Innovation: The Philippines’ path to progress
At a briefing last July 19 by National Economic and Development Authority (Neda) Secretary Arsenio Balisacan, he said the Philippines is on track to be an upper middle-income country by 2025. Hopefully, we can achieve this milestone as projected by the Neda secretary because with Indonesia regaining upper middle-income country status at the end of the COVID-19 pandemic in 2022, the Philippines remains the only country among the five original Asean member states that has not been able to achieve that status.
Taking into account that the Philippines has been in the lower middle-income country status for three decades already, the country can be considered stuck in the so-called middle-income trap. This happens when a middle-income country fails to transition to a high-income economy due to rising costs and declining competitiveness. Caught in this situation, countries are likely to face the challenges of a large pool of young people searching for jobs as well as significant rates of poverty, especially in underdeveloped rural areas. Sounds familiar, doesn’t it?
So what can be done to get out of this trap? An Asian Development Bank publication in March 2017 titled, “Escaping the Middle-Income Trap: Innovate or Perish,” identifies the insufficient development of domestic innovation capabilities to be at the heart of the middle-income trap. Furthermore, globalization has provided an added challenge for middle-income countries in terms of narrowing the capabilities gap because there is less time to do so with more players competing in the innovation space and with technological innovation changing faster. This is why we cannot be left behind and need to break through.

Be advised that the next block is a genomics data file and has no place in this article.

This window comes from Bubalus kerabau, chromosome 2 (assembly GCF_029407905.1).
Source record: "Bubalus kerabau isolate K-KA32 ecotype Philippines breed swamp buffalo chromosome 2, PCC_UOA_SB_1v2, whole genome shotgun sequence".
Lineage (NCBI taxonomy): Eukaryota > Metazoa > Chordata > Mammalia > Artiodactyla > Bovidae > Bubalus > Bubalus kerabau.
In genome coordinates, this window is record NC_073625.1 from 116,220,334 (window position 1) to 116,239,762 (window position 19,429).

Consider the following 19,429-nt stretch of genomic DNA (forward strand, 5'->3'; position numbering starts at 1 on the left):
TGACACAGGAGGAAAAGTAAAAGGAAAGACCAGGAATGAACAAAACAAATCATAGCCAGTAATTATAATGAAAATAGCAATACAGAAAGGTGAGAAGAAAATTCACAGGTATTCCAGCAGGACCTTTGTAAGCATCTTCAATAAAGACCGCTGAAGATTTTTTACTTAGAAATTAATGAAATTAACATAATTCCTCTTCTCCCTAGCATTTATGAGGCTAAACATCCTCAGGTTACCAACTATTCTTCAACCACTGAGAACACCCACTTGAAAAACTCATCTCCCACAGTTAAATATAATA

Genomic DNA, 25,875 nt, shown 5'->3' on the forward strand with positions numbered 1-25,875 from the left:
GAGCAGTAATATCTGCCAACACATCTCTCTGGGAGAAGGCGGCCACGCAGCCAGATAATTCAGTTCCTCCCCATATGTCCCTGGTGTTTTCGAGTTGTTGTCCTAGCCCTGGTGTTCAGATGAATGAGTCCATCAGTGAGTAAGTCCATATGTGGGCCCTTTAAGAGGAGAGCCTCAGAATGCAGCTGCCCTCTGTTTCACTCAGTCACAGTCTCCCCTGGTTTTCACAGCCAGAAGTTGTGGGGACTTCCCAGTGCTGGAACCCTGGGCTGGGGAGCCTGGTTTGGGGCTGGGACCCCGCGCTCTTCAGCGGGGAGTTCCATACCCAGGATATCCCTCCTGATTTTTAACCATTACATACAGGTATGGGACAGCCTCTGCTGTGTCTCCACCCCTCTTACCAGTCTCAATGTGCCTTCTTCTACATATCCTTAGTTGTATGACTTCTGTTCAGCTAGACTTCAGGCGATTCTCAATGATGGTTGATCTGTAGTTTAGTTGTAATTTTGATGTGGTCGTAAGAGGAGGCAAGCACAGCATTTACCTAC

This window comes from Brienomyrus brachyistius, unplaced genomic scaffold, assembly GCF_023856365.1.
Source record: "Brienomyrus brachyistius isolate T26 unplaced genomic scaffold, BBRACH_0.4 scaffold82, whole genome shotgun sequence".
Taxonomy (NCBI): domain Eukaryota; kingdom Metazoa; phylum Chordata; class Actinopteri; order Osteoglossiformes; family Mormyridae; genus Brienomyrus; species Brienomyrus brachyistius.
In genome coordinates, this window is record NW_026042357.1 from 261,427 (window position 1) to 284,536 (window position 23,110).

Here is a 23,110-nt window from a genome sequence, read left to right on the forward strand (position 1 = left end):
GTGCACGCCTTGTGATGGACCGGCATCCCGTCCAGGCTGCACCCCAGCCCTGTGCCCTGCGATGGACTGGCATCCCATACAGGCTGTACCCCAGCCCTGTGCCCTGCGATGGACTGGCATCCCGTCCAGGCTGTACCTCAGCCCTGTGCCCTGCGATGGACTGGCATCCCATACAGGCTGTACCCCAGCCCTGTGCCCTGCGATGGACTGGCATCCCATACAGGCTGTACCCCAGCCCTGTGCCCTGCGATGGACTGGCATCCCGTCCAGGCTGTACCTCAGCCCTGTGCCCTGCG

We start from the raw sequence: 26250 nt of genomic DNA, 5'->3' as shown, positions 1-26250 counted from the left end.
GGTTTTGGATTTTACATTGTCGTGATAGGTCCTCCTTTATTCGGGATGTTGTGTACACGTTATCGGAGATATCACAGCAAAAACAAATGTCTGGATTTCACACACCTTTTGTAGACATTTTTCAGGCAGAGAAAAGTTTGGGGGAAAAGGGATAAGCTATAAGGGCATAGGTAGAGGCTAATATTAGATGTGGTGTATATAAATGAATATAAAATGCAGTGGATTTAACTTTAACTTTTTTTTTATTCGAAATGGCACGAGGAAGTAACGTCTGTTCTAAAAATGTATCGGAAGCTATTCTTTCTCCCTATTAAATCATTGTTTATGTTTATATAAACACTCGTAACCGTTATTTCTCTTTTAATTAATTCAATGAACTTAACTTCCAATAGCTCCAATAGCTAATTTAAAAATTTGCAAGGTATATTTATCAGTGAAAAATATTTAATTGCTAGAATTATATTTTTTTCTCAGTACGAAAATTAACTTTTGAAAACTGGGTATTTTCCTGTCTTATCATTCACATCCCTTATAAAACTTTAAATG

The Philippines will need a comprehensive innovation-focused strategy in order to escape the middle-income trap. That strategy should focus on advancing innovation, moving up the value chain and creating decent jobs. In light of present circumstances, innovation is going to play a big role in the country’s path to progress.
As they say, better late than never. Thus Republic Act No. 11293 or the Philippine Innovation Act was signed into law in April 2019. Four years later, the National Innovation Agenda and Strategy Document (NIASD) 2023-2032 was approved by President Marcos on June 30, 2023. The NIASD is the country’s plan to improve innovation governance and establish a dynamic innovation ecosystem. It aims to facilitate collaboration through various platforms and provide resources and facilities to innovators so they can turn their innovative ideas into products and services.
While it is good to know that there is now an innovation strategy in place, many challenges remain and need to be overcome. Among these challenges is an overreliance on multinational corporations for innovation and a lack of technological readiness. Among the areas for improvement identified in a Department of Trade and Industry policy brief in 2018 on innovation in the Philippine technology sector are an educated labor force; foreign direct investment; government procurement of advanced technology; university and industry collaboration; ease of doing business; ease of starting a business; and patent activity.
Notwithstanding the challenges, the prospects of the Philippines creating an innovation culture and ecosystem are promising. Ranking at 100 in the Global Innovation Index in 2014, the Philippines now ranks 51 out of 132 economies as of 2021. Hopefully, with the NIASD 2023-2032 approved, the necessary steps needed to allow the country to unlock and harness the power of innovation will be taken. This will surely help the country achieve upper middle-income country status soon, and also bring us out of the middle-income country trap.
However, it must be kept in mind that even if we achieve such a distinction, that won’t mean anything to Filipinos if they continue to have to go overseas to get good jobs, have limited access to affordable health care, children continue to have poor learning outcomes, and people still need to rely on social welfare assistance (ayuda) programs. Economic progress isn’t just measured by GDP, per capita GNI, and other such metrics, it is also about the people experiencing an improved and better standard of living and quality of life.
Moira G. Gallaga served three Philippine presidents as presidential protocol officer and was posted as a diplomat at the Philippine Consulate General in Los Angeles, and the Philippine Embassy in Washington.